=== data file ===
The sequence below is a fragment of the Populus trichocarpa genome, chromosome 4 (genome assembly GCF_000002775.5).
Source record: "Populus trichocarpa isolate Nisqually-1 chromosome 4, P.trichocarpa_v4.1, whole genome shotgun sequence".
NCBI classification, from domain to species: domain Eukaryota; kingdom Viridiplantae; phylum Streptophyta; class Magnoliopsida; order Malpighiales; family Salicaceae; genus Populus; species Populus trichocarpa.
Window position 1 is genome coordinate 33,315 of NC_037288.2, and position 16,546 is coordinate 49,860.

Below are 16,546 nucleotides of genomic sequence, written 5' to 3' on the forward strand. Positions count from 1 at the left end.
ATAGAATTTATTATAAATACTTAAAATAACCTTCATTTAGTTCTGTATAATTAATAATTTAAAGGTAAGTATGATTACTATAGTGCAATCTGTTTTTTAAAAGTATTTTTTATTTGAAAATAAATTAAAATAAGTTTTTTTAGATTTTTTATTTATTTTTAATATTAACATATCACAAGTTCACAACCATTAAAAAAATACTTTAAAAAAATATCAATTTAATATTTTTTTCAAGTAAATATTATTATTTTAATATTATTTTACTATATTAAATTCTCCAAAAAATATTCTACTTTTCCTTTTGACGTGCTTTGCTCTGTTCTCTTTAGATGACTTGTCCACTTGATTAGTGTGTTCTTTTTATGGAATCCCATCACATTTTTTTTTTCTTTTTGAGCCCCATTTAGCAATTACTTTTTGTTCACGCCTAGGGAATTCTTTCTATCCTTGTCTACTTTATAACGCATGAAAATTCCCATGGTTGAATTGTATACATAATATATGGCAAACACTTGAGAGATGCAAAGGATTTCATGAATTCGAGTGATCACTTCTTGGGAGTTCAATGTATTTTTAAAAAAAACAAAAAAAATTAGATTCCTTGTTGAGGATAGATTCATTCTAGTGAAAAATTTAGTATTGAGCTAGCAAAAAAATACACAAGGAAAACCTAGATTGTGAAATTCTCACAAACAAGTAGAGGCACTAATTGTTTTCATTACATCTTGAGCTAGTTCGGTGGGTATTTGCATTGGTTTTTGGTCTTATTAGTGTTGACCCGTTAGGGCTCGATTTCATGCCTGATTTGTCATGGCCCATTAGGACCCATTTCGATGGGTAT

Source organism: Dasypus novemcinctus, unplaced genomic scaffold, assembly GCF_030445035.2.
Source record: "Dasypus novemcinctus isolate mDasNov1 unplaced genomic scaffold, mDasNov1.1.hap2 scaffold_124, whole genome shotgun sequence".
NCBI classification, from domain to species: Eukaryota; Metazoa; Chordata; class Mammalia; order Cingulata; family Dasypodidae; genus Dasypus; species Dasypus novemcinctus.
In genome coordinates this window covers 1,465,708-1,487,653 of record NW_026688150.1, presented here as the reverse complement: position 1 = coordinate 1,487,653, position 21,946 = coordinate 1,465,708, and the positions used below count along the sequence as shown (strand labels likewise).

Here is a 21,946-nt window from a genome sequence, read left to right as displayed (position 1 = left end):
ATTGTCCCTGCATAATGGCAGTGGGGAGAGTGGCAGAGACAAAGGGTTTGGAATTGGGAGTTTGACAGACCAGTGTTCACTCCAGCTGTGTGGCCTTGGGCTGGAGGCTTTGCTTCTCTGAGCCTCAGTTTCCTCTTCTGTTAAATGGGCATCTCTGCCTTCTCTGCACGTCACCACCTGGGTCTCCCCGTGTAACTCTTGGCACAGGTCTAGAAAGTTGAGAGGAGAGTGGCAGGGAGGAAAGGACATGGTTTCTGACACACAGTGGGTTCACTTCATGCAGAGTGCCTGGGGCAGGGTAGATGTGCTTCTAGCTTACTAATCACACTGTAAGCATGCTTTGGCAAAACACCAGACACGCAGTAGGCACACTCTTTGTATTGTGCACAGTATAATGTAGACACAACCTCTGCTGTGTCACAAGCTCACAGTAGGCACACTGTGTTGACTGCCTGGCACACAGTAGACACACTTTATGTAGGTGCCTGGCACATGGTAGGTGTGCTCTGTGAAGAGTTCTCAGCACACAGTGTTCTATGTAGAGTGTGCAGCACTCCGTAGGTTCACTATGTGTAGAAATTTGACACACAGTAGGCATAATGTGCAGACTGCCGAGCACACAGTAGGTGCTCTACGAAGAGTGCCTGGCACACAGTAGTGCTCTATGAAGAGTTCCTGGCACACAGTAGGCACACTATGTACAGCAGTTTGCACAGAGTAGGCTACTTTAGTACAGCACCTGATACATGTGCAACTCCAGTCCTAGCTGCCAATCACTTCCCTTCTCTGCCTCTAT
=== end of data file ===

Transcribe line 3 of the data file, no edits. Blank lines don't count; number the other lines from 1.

NCBI classification, from domain to species: domain Eukaryota; kingdom Viridiplantae; phylum Streptophyta; class Magnoliopsida; order Malpighiales; family Salicaceae; genus Populus; species Populus trichocarpa.